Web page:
Lessons from the Evolution of the Automated External Defibrillator

Not too many years ago, the chances of surviving a sudden cardiac event outside of a hospital setting were slim. Realizing the need for a life-saving treatment that could be used almost anywhere, and by almost anyone, the Royal Victoria Hospital-Belfast, under the direction of Dr. Frank Pantridge and Dr. Geddes, launched the world’s first mobile coronary care unit, which included the world’s first portable defibrillator. The research team, which formed the company, HeartSine in 1988, now owned by Stryker, continued to refine the device to make it more lightweight and portable. The Ulster University academics have since gone from a team of five employees to being acquired by one of the world’s largest medtech companies by a process of constantly refining and improving their devices.

“Much of our early work was focused on the development of suitable technology to allow this miniaturization to be realized,” Finlay explained. “These developments, including the integration and in-house research of new flat-panel displays, compact capacitors, flexible defibrillator pads, high-density batteries, and embedded software, primarily led to a device that was suitable for transportation in an ambulance to a patient suspected of having a cardiac arrest.”

This work provided the platform for which the modern wall-mounted automated external defibrillator (AED) is based on, Finlay said. HeartSine’s flagship product, the HeartSine Samaritan public access defibrillator (PAD; pictured above), has been deployed in thousands of facilities in more than 70 companies and in more than 30 languages.

The evolution of the device was based on many years of experience, explained Professor James McLaughlin, Head of School of Engineering, Ulster University. “As with all of Ulster University’s work in medical devices and related technology development, we have learned that many iterations of the technology are required to facilitate a final viable solution,” he explained.


Incremental Gains in Response Time with Varying Base Location Types for Drone-Delivered Automated External Defibrillators

Introduction: Drone-delivered automated external defibrillators (AEDs) may reduce delays to defibrillation for out-of-hospital cardiac arrests (OHCAs). We sought to determine how integration of drones and selection of drone bases between emergency service stations (i.e., paramedic, fire, police) would affect 9-1-1 call-to-arrival intervals.

Methods: We identified all treated OHCAs in southern Vancouver Island, British Columbia, Canada from Jan. 2014 to Dec. 2020. We developed mathematical models to select 1-5 optimal drone base locations from each of: paramedic stations, fire stations, police stations, or an unrestricted grid-based set of points to minimize drone travel time to OHCAs. We evaluated models on the estimated first response interval assuming that drones were integrated with existing OHCA response. We compared median response intervals with historical response, as well as across drone base locations.

Results: A total of 1,610 OHCAs were included in the study with a historical median response interval of 6.4 minutes (IQR 5.0-8.6). All drone-integrated response systems significantly reduced the median response interval to 4.2-5.4 minutes (all P<0.001), with grid-based stations using 5 drones resulting in the lowest response interval (4.2 minutes). Median response times between drone base location types differed by 6-16 seconds, all comparisons of which were statistically significant (all P<0.02).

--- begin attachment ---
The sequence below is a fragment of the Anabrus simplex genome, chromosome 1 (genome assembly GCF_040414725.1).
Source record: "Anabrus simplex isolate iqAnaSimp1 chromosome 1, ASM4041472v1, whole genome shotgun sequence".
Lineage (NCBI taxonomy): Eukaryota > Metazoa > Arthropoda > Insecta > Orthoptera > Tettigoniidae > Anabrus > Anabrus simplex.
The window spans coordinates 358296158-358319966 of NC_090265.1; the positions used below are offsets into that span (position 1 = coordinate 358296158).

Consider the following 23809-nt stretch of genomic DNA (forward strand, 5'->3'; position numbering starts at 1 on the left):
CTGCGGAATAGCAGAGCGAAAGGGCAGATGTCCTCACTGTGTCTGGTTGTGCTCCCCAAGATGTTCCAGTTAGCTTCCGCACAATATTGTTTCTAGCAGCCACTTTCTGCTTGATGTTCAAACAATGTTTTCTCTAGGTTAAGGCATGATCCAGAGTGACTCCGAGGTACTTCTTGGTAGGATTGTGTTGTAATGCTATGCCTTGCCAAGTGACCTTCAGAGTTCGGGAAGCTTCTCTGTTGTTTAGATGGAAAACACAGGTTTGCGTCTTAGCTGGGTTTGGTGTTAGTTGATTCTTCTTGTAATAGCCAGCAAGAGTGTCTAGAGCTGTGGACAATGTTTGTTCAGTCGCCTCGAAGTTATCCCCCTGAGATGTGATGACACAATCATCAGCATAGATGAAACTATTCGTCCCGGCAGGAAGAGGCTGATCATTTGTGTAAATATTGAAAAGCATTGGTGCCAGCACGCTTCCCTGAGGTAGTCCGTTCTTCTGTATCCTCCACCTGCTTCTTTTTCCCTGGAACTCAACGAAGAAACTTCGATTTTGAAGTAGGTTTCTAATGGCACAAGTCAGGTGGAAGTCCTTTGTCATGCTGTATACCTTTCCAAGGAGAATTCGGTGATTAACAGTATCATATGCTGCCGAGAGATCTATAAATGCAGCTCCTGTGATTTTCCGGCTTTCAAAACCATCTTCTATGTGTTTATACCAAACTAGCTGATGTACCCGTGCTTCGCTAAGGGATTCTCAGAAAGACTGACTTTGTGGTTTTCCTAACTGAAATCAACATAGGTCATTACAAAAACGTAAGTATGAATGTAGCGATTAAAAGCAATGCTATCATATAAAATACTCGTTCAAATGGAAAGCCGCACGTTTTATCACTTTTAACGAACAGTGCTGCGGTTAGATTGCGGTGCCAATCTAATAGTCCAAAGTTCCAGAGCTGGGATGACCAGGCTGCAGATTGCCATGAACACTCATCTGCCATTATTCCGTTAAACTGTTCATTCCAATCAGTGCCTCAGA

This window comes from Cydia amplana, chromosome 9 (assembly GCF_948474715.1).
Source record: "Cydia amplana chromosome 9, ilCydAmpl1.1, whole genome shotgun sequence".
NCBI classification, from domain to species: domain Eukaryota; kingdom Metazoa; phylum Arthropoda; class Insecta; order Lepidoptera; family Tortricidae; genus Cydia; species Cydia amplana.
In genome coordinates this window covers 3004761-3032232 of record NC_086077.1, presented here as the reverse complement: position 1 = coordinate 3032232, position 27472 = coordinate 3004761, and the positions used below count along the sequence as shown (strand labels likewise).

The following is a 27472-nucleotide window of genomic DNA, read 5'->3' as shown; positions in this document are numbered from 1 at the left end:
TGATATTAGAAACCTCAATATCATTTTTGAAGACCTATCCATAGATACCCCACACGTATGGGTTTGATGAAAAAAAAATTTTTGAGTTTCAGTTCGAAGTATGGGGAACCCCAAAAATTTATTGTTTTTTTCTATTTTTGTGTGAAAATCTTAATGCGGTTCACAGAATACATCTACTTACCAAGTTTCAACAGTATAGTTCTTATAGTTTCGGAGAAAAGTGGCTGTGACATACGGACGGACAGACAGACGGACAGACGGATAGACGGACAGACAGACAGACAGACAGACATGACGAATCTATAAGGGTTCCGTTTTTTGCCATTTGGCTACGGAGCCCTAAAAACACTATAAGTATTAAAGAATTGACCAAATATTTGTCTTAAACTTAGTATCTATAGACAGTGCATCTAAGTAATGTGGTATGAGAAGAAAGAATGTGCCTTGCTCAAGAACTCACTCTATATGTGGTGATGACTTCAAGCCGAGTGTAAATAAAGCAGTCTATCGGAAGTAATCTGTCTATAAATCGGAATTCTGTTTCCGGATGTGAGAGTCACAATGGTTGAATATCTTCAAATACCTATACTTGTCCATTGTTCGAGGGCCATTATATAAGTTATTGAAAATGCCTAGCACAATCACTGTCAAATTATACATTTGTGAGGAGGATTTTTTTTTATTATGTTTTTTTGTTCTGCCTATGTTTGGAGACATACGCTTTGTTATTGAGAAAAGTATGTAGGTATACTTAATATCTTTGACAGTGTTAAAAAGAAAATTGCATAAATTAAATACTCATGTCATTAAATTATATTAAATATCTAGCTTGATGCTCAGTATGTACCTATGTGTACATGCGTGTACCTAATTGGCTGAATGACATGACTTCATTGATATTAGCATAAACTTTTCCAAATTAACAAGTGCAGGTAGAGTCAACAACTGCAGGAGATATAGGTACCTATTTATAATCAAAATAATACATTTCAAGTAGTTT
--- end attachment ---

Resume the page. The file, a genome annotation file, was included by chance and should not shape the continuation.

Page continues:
Conclusion: Integrating drone-delivered AEDs into OHCA response may reduce first response intervals, even with a small quantity of drones. Implementing drone response with only one emergency service resulted in similar response metrics regardless of the emergency service hosting the drone base and was competitive with unrestricted drone base locations.


Understanding the Importance of the Lay Responder Experience in Out-of-Hospital Cardiac Arrest: A Scientific Statement From the American Heart Association

Bystander cardiopulmonary resuscitation (CPR) is critical to increasing survival from out-of-hospital cardiac arrest. However, the percentage of cases in which an individual receives bystander CPR is actually low, at only 35% to 40% globally. Preparing lay responders to recognize the signs of sudden cardiac arrest, call 9-1-1, and perform CPR in public and private locations is crucial to increasing survival from this public health problem. The objective of this scientific statement is to summarize the most recent published evidence about the lay responder experience of training, responding, and dealing with the residual impact of witnessing an out-of-hospital cardiac arrest. The scientific statement focuses on the experience-based literature of actual responders, which includes barriers to responding, experiences of doing CPR, use of an automated external defibrillator, the impact of dispatcher-assisted CPR, and the potential for postevent psychological sequelae. The large body of qualitative and observational studies identifies several gaps in crucial knowledge that, if targeted, could increase the likelihood that those who are trained in CPR will act. We suggest using the experience of actual responders to inform more contextualized training, including the implications of performing CPR on a family member, dispelling myths about harm, training and litigation, and recognition of the potential for psychologic sequelae after the event.



Cardiopulmonary Resuscitation and Defibrillator Use in Sports

Sudden cardiac arrest (SCA) in young athletes is rare, with an estimated incidence ranging from 0.1 to 2 per 100,000 per athlete year. The creation of SCA registries can help provide accurate data regarding incidence, treatment, and outcomes and help implement primary or secondary prevention strategies that could change the course of these events.

 Early cardiopulmonary resuscitation (CPR) and defibrillation are the most important determinants of survival and neurological prognosis in individuals who suffer from SCA. Compared with the general population, individuals with clinically silent cardiac disease who practice regular physical exercise are at increased risk of SCA events. While the implementation of national preparticipation screening has been largely debated, with no current consensus, the number of athletes who will be diagnosed with cardiac disease and have an indication for implantable defibrillator cardioverter defibrillator (ICD) is unknown. Many victims of SCA do not have a previous cardiac diagnosis.

Therefore, the appropriate use and availability of automated external defibrillators (AEDs) in public spaces is the crucial part of the integrated response to prevent these fatalities both for participating athletes and for spectators. Governments and sports institutions should invest and educate members of the public, security, and healthcare professionals in immediate initiation of CPR and early AED use. Smartphone apps could play an integral part to allow bystanders to alert the emergency services and CPR trained responders and locate and utilize the nearest AED to positively influence the outcomes by strengthening the chain of survival. This review aims to summarize the available evidence on sudden cardiac death prevention among young athletes and to provide some guidance on strategies that can be implemented by governments and on the novel tools that can help save these lives.